Avedro’s CXL therapy is approved in 60 countries outside the United States, but FDA approval of Avedro’s drug-device combination remains elusive, to the dismay of Dr. Muller and legions of stakeholders in the ophthalmic community. The use of CXL has become relatively common here, however, with surgeons relying on pharmacy-compounded versions of riboflavin in combination with phototherapy devices approved for other uses.
Dr. Muller earned a doctorate in physical chemistry from Cornell University and an MBA from The Wharton School of the University of Pennsylvania, he is the author of publications in the areas of photochemistry and excimer laser development, and he holds numerous patents in the medical device field. He is unique among the suits on the corporate side and the scrubs on the clinical side. Some criticize his bravado. Others laud his brilliance. Most appreciate his ability to recognize and commoditize the next big thing.
A SURPRISING DECISION
CRST: In late February, a joint panel of the FDA voted to recommend approval of Avedro’s CXL platform. (The panel voted 10-4 with one abstention to endorse it for progressive keratoconus and 6-4 with 4 abstentions and 1 uncast vote for corneal ectasia.) In March, however, the FDA did not approve. What happened, and what is next?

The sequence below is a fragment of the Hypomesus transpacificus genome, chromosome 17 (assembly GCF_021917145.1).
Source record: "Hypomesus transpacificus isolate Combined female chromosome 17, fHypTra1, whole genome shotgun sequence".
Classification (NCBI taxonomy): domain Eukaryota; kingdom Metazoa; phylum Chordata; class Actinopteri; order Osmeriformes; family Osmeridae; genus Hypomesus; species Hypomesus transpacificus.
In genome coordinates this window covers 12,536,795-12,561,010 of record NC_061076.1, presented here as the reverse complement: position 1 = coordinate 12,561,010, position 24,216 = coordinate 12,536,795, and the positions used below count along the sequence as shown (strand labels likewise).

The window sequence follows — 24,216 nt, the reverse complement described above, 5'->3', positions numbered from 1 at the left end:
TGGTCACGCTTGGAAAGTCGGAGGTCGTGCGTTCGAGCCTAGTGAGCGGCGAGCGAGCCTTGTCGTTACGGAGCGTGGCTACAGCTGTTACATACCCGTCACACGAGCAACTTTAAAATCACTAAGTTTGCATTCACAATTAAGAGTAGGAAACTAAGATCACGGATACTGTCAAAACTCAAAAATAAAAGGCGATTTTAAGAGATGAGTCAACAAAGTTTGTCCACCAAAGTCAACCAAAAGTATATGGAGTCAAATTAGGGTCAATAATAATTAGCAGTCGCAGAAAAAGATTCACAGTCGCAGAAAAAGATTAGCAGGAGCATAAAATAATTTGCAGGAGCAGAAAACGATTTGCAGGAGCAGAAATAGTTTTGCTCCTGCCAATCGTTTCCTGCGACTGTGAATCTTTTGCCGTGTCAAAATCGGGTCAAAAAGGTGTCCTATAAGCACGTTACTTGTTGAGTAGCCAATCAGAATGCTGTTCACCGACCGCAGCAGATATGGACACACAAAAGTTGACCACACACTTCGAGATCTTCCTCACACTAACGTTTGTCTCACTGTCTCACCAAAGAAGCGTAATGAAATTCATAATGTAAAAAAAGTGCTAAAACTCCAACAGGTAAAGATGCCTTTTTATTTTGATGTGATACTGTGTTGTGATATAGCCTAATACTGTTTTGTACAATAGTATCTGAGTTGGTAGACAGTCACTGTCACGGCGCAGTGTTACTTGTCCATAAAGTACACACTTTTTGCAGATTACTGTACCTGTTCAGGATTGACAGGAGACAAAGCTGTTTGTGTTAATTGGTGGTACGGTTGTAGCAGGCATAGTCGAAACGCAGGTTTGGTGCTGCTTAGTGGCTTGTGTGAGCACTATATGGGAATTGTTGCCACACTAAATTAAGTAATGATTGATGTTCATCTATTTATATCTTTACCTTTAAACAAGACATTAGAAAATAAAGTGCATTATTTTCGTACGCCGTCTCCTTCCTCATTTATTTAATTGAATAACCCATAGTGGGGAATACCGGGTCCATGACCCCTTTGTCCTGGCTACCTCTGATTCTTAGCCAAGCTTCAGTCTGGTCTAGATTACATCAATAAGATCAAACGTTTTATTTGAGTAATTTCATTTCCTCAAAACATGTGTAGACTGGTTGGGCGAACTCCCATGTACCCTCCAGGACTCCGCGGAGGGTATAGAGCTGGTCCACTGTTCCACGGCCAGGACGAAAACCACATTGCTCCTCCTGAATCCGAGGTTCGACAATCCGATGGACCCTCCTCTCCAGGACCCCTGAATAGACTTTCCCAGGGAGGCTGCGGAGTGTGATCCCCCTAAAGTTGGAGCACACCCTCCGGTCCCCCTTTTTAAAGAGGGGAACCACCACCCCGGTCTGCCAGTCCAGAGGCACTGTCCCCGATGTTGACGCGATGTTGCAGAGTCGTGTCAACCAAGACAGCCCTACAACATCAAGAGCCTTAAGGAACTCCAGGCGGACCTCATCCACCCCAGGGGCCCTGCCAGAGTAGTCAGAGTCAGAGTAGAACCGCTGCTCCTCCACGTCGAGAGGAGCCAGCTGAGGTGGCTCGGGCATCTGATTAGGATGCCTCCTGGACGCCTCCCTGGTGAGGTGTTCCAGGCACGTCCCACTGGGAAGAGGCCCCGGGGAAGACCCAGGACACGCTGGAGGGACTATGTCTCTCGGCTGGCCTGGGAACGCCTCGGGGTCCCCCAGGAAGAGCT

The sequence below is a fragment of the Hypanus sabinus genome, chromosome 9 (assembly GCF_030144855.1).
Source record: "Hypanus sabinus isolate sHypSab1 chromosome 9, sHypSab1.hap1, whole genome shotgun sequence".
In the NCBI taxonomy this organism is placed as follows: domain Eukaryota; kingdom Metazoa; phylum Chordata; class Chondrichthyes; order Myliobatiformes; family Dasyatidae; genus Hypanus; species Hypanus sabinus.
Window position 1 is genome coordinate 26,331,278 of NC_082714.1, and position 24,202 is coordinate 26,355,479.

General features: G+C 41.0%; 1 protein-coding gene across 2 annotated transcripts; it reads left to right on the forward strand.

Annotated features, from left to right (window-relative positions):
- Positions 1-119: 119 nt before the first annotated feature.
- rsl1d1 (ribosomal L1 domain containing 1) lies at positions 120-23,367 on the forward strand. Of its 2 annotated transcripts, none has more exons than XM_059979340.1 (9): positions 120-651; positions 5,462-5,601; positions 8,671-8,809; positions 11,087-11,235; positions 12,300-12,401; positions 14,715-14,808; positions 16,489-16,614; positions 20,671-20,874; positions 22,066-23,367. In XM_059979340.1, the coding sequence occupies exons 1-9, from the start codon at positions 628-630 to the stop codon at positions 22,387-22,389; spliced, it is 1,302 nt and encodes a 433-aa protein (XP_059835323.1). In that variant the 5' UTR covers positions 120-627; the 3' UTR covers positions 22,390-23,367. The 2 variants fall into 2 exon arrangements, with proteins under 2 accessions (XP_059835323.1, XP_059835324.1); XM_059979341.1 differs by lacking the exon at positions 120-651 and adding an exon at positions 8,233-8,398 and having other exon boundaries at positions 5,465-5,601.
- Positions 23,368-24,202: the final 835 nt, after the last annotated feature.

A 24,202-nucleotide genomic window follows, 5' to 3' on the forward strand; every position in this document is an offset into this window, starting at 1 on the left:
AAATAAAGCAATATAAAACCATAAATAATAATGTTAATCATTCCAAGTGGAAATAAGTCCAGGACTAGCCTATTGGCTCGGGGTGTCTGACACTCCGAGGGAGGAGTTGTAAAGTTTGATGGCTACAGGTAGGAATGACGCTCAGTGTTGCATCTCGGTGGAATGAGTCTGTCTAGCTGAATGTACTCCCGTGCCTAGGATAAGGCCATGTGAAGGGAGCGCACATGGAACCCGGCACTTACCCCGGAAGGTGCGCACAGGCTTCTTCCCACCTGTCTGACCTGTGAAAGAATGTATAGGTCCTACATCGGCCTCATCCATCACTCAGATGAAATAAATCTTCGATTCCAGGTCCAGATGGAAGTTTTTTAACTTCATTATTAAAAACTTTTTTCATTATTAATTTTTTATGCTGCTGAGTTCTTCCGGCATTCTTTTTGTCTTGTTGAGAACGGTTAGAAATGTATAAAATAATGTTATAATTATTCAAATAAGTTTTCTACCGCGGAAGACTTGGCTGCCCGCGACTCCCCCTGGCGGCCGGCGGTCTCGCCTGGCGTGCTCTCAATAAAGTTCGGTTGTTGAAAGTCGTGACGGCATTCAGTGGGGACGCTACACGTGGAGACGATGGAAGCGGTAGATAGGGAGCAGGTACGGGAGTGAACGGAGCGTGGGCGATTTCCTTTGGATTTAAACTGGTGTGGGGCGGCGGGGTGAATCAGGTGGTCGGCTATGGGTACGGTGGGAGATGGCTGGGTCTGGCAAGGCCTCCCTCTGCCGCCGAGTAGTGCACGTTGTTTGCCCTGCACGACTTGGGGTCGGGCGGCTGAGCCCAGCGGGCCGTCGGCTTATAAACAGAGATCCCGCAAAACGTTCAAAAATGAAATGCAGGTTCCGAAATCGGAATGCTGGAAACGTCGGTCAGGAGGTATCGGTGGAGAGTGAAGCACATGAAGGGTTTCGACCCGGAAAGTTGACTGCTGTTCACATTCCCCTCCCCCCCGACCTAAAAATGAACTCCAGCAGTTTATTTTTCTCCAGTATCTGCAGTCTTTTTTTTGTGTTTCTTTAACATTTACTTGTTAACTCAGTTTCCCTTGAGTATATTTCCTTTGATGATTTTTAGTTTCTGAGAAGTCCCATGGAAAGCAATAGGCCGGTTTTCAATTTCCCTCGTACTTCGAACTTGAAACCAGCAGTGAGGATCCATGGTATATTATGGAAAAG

David Muller: The FDA identified a small number of areas of the application concerning the device that require additional information, none of which pertains to the clinical study’s safety or efficacy data.
CRST: What was it about the device that they questioned?
DM: The clinical trials were done using the IROC UV 1000 device, but the KXL system was the device that we requested approval of in our NDA. We believe these systems are basically equivalent, because the only important thing is the beam (ie, its shape and fluence on the eye in the corneal plane). We believe that the KXL is equivalent to the UVX 1000, and that’s the issue that we’re dealing with with the FDA now. It comes down to a device equivalency issue.
CRST: When do you expect approval?
DM: We are not sure. We are still hoping that it will get approved in the United States for basic keratoconus this year.
CRST: What is the status of Avedro’s efforts in CXL outside the United States?
DM: Avedro has two devices that we are commercializing outside the United States. We have the KXL System, which is for basic CXL, and we have the Mosaic System. The Mosaic System allows for customized photography-guided cross-linking rather than just large-area CXL. For keratoconus patients, it provides a much better treatment, because it allows [the physician] to work toward [normalizing] the cornea. For refractive treatments, it looks like it should have a strong initial market in patients with low myopia and for post-IOL refractive tune-ups.